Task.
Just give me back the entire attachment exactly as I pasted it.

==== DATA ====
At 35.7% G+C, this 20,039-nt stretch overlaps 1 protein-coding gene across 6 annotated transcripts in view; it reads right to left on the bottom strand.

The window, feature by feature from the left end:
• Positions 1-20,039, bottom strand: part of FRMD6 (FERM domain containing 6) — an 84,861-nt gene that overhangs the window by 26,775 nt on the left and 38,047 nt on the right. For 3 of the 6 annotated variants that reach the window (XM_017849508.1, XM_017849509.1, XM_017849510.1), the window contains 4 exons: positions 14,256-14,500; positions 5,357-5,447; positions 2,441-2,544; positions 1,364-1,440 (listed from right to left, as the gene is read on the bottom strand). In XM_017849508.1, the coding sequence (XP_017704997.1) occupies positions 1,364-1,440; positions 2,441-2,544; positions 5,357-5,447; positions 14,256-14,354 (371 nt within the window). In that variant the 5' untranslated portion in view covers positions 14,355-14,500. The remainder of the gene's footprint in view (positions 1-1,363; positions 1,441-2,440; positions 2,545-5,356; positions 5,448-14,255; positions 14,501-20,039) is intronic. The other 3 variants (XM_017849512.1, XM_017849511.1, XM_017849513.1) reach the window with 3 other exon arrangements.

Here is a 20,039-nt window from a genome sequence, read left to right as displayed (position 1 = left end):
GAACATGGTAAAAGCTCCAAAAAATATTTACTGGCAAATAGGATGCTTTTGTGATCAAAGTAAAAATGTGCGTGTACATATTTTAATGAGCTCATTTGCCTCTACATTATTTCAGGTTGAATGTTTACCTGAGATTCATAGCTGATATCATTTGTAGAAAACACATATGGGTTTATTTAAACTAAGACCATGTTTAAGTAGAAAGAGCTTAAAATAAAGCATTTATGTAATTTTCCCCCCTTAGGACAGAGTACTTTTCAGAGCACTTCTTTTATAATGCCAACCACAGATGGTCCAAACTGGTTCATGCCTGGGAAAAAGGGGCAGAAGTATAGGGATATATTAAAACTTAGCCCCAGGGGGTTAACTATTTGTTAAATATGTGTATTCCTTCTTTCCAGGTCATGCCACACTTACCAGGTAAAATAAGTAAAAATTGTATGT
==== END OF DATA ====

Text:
At 35.7% G+C, this 20,039-nt stretch overlaps 1 protein-coding gene across 6 annotated transcripts in view; it reads right to left on the bottom strand.

The window, feature by feature from the left end:
• Positions 1-20,039, bottom strand: part of FRMD6 (FERM domain containing 6) — an 84,861-nt gene that overhangs the window by 26,775 nt on the left and 38,047 nt on the right. For 3 of the 6 annotated variants that reach the window (XM_017849508.1, XM_017849509.1, XM_017849510.1), the window contains 4 exons: positions 14,256-14,500; positions 5,357-5,447; positions 2,441-2,544; positions 1,364-1,440 (listed from right to left, as the gene is read on the bottom strand). In XM_017849508.1, the coding sequence (XP_017704997.1) occupies positions 1,364-1,440; positions 2,441-2,544; positions 5,357-5,447; positions 14,256-14,354 (371 nt within the window). In that variant the 5' untranslated portion in view covers positions 14,355-14,500. The remainder of the gene's footprint in view (positions 1-1,363; positions 1,441-2,440; positions 2,545-5,356; positions 5,448-14,255; positions 14,501-20,039) is intronic. The other 3 variants (XM_017849512.1, XM_017849511.1, XM_017849513.1) reach the window with 3 other exon arrangements.

Here is a 20,039-nt window from a genome sequence, read left to right as displayed (position 1 = left end):
GAACATGGTAAAAGCTCCAAAAAATATTTACTGGCAAATAGGATGCTTTTGTGATCAAAGTAAAAATGTGCGTGTACATATTTTAATGAGCTCATTTGCCTCTACATTATTTCAGGTTGAATGTTTACCTGAGATTCATAGCTGATATCATTTGTAGAAAACACATATGGGTTTATTTAAACTAAGACCATGTTTAAGTAGAAAGAGCTTAAAATAAAGCATTTATGTAATTTTCCCCCCTTAGGACAGAGTACTTTTCAGAGCACTTCTTTTATAATGCCAACCACAGATGGTCCAAACTGGTTCATGCCTGGGAAAAAGGGGCAGAAGTATAGGGATATATTAAAACTTAGCCCCAGGGGGTTAACTATTTGTTAAATATGTGTATTCCTTCTTTCCAGGTCATGCCACACTTACCAGGTAAAATAAGTAAAAATTGTATGT